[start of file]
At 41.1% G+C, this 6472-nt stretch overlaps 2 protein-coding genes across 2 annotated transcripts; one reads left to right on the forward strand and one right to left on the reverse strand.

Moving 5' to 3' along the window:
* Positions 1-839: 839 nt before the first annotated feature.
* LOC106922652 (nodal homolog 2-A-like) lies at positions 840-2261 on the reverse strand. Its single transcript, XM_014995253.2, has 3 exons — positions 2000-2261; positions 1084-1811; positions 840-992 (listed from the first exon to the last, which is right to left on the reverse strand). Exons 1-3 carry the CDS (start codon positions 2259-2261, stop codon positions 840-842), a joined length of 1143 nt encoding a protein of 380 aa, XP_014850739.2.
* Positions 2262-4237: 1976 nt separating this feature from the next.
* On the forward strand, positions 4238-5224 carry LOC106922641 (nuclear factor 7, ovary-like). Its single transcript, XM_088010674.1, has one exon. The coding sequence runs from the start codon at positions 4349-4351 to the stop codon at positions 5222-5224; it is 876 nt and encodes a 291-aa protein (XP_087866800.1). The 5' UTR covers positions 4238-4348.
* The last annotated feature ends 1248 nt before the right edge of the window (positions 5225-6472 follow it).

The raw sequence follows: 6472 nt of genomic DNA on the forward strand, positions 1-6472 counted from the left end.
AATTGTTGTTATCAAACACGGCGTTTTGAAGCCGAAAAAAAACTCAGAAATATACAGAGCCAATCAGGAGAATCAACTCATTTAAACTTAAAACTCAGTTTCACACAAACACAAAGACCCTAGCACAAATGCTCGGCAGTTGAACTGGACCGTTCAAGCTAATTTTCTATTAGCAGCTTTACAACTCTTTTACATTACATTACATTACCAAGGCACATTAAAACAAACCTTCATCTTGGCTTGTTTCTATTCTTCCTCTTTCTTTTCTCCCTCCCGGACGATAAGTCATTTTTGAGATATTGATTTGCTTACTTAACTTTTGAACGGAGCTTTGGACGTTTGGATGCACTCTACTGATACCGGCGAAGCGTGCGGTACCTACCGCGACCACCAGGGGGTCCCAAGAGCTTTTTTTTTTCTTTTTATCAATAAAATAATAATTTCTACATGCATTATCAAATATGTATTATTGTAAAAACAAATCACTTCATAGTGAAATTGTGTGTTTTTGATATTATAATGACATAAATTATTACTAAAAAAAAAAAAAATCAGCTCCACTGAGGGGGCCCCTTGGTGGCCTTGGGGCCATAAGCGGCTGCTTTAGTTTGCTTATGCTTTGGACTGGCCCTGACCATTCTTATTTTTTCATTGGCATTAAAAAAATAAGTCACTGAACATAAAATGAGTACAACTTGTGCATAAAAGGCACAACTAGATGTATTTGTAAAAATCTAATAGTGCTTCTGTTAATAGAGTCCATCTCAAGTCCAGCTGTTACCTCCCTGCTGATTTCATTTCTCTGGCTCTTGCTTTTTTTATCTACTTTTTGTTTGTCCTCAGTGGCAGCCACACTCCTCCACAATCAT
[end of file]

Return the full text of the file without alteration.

At 41.1% G+C, this 6472-nt stretch overlaps 2 protein-coding genes across 2 annotated transcripts; one reads left to right on the forward strand and one right to left on the reverse strand.

Moving 5' to 3' along the window:
* Positions 1-839: 839 nt before the first annotated feature.
* LOC106922652 (nodal homolog 2-A-like) lies at positions 840-2261 on the reverse strand. Its single transcript, XM_014995253.2, has 3 exons — positions 2000-2261; positions 1084-1811; positions 840-992 (listed from the first exon to the last, which is right to left on the reverse strand). Exons 1-3 carry the CDS (start codon positions 2259-2261, stop codon positions 840-842), a joined length of 1143 nt encoding a protein of 380 aa, XP_014850739.2.
* Positions 2262-4237: 1976 nt separating this feature from the next.
* On the forward strand, positions 4238-5224 carry LOC106922641 (nuclear factor 7, ovary-like). Its single transcript, XM_088010674.1, has one exon. The coding sequence runs from the start codon at positions 4349-4351 to the stop codon at positions 5222-5224; it is 876 nt and encodes a 291-aa protein (XP_087866800.1). The 5' UTR covers positions 4238-4348.
* The last annotated feature ends 1248 nt before the right edge of the window (positions 5225-6472 follow it).

The raw sequence follows: 6472 nt of genomic DNA on the forward strand, positions 1-6472 counted from the left end.
AATTGTTGTTATCAAACACGGCGTTTTGAAGCCGAAAAAAAACTCAGAAATATACAGAGCCAATCAGGAGAATCAACTCATTTAAACTTAAAACTCAGTTTCACACAAACACAAAGACCCTAGCACAAATGCTCGGCAGTTGAACTGGACCGTTCAAGCTAATTTTCTATTAGCAGCTTTACAACTCTTTTACATTACATTACATTACCAAGGCACATTAAAACAAACCTTCATCTTGGCTTGTTTCTATTCTTCCTCTTTCTTTTCTCCCTCCCGGACGATAAGTCATTTTTGAGATATTGATTTGCTTACTTAACTTTTGAACGGAGCTTTGGACGTTTGGATGCACTCTACTGATACCGGCGAAGCGTGCGGTACCTACCGCGACCACCAGGGGGTCCCAAGAGCTTTTTTTTTTCTTTTTATCAATAAAATAATAATTTCTACATGCATTATCAAATATGTATTATTGTAAAAACAAATCACTTCATAGTGAAATTGTGTGTTTTTGATATTATAATGACATAAATTATTACTAAAAAAAAAAAAAATCAGCTCCACTGAGGGGGCCCCTTGGTGGCCTTGGGGCCATAAGCGGCTGCTTTAGTTTGCTTATGCTTTGGACTGGCCCTGACCATTCTTATTTTTTCATTGGCATTAAAAAAATAAGTCACTGAACATAAAATGAGTACAACTTGTGCATAAAAGGCACAACTAGATGTATTTGTAAAAATCTAATAGTGCTTCTGTTAATAGAGTCCATCTCAAGTCCAGCTGTTACCTCCCTGCTGATTTCATTTCTCTGGCTCTTGCTTTTTTTATCTACTTTTTGTTTGTCCTCAGTGGCAGCCACACTCCTCCACAATCAT